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Ethical Theories is what is not legally prohibited morally permissible

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Title: Ethical Theories is what is not legally prohibited morally permissible


1
Ethical Theoriesis what is not legally
prohibited morally permissible
  • Utilitarianism
  • an action is morally right iff it produces at
    least as much good (utility) for all people
    affected by it than any other action could
    otherwise do instead
  • Virtue
  • an excellence of character with the
    predisposition to chose those actions linked to
    human flourishing - chosen under the proper
    guidance of reason
  • Deontology
  • a moral action is done from a sense of duty
    rather than by following our natural inclinations
    to pursue our own desires
  • Divine Command Theory
  • moral principles are taken to be the laws issued
    by God to humanity - their authority derives from
    Gods supremacy
  • Interpretive Model of Adjudication
  • taken along with the positive law, the
    principles of political morality provide the best
    interpretation of the positive law the best
    justification for political decisions (Dworkin,
    2000) ? legal ? political obligation

2
Law Morality
  • if laws reflect societys customs, beliefs and
    moral values
  • then is what is legal moral, and, is what is
    not prohibited moral
  • Thomas Hobbes
  • The desires and passion of man are not in
    themselves Sin, no more then are the actions
    that proceed form them until men know of a law
    that forbids them
  • Wolfenden Report (1957)
  • Private prostitution should be permitted and
    public soliciting outlawed
  • Male homosexual acts in private between
    consenting adults over the age of 21 should be
    legalized
  • so private and individual activities that
    present no threat to other citizens or to the
    maintenance of public order and decency should
    remain beyond the reach of the law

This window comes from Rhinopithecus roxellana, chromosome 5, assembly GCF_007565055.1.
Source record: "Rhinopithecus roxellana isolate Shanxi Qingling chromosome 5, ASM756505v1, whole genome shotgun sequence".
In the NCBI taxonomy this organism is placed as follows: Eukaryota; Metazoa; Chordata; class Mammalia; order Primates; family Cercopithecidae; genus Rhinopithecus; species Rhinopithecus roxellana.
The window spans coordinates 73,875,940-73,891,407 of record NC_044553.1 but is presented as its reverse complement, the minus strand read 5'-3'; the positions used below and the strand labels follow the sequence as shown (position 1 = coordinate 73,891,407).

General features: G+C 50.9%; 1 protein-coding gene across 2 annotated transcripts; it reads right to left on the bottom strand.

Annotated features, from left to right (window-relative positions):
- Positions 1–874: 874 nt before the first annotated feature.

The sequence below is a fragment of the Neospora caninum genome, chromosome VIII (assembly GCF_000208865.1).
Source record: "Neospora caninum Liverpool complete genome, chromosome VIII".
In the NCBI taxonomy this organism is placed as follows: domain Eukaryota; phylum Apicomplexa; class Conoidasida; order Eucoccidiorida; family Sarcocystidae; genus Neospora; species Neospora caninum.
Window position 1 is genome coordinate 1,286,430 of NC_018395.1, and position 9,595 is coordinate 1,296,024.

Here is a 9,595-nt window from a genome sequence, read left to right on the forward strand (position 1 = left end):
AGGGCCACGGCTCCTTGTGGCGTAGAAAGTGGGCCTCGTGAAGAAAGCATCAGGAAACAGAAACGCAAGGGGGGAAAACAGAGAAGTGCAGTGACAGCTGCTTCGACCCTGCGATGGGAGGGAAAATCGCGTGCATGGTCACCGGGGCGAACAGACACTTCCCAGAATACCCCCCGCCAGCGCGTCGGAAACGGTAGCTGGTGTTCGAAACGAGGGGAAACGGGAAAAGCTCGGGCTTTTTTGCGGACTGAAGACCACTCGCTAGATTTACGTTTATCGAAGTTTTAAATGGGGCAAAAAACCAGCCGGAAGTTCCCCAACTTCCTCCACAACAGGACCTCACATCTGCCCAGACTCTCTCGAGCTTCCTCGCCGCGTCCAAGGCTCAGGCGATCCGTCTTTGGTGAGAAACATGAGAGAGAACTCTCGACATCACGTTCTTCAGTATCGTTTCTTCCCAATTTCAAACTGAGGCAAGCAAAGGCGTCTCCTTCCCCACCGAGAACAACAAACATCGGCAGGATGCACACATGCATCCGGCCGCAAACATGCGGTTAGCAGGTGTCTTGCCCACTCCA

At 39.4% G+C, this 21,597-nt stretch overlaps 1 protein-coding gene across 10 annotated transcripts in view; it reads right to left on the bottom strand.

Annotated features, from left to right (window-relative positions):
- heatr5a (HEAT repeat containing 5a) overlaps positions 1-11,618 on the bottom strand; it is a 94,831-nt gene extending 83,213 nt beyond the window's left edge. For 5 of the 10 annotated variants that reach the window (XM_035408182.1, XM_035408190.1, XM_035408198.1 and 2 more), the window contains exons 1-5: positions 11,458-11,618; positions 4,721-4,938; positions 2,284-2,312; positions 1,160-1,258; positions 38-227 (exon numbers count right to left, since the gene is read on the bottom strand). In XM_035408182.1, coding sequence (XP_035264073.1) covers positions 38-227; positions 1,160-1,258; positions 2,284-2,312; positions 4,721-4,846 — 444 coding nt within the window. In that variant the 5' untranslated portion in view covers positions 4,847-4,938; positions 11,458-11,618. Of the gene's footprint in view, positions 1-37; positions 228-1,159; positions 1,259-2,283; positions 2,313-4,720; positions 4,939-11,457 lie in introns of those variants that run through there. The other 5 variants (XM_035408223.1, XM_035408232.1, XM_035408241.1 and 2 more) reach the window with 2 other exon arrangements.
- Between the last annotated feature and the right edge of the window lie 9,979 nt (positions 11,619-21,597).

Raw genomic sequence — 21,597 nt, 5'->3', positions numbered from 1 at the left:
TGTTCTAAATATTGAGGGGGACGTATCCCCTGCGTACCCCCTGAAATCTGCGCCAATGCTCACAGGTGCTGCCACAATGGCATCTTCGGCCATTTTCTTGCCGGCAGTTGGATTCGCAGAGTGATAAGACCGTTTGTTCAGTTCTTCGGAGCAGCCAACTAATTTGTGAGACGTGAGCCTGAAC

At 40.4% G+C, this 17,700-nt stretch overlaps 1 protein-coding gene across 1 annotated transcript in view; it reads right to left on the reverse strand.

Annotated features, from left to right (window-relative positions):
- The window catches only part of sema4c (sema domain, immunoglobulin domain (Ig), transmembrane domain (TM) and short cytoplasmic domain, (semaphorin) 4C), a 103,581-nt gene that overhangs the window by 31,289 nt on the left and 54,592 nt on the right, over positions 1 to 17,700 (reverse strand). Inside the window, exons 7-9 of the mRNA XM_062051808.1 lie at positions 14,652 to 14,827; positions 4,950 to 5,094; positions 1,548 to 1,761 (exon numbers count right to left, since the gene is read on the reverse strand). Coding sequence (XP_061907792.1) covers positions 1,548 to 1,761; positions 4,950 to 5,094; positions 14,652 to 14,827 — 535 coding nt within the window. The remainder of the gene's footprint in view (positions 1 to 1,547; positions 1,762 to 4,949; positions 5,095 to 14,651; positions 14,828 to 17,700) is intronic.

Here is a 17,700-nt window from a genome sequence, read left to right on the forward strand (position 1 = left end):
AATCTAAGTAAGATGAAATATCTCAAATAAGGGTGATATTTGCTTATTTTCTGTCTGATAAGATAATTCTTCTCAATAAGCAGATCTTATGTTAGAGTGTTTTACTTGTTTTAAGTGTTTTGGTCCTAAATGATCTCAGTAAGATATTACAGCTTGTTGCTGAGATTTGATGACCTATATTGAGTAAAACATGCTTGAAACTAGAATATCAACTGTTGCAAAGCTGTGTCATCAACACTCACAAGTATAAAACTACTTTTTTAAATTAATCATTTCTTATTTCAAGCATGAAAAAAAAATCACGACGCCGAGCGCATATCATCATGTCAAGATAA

• but Devlins objections
  • There can be no distinction between
    public/private morality
  • A serious offence against morality constitutes an
    attack on society

3
Legal Moralism
  • if the law can legitimately be used to prohibit
    behaviors that conflict with society's
    collective moral judgments
  • ie. those behaviors do not necessarily result
    in physical or psychological harm to others
  • and a person's freedom can legitimately be
    restricted simply because it conflicts with
    society's collective morality
  • then it is permissible for the state to use its
    coercive power to enforce society's collective
    morality - Devlins criticisms of the Wolfenden
    Report
  • ie. society is entitled by means of its laws
    to protect itself from dangers, whether from
    within or from the outside
  • but Hart argues it is wrong to think that
    deviation from accepted sexual morality, even by
    adults in private, is something which, like
    treason, threatens the existence of society
  • ? no act of immorality should be made a
    criminal offense unless it is accompanied by
    some other feature such as indecency, corruption,
    exploitation

4
Legal Paternalism
  • if it is permissible for the state to legislate
    against self-regarding actions when it is
    necessary to prevent individuals from inflicting
    physical or severe emotional harm on themselves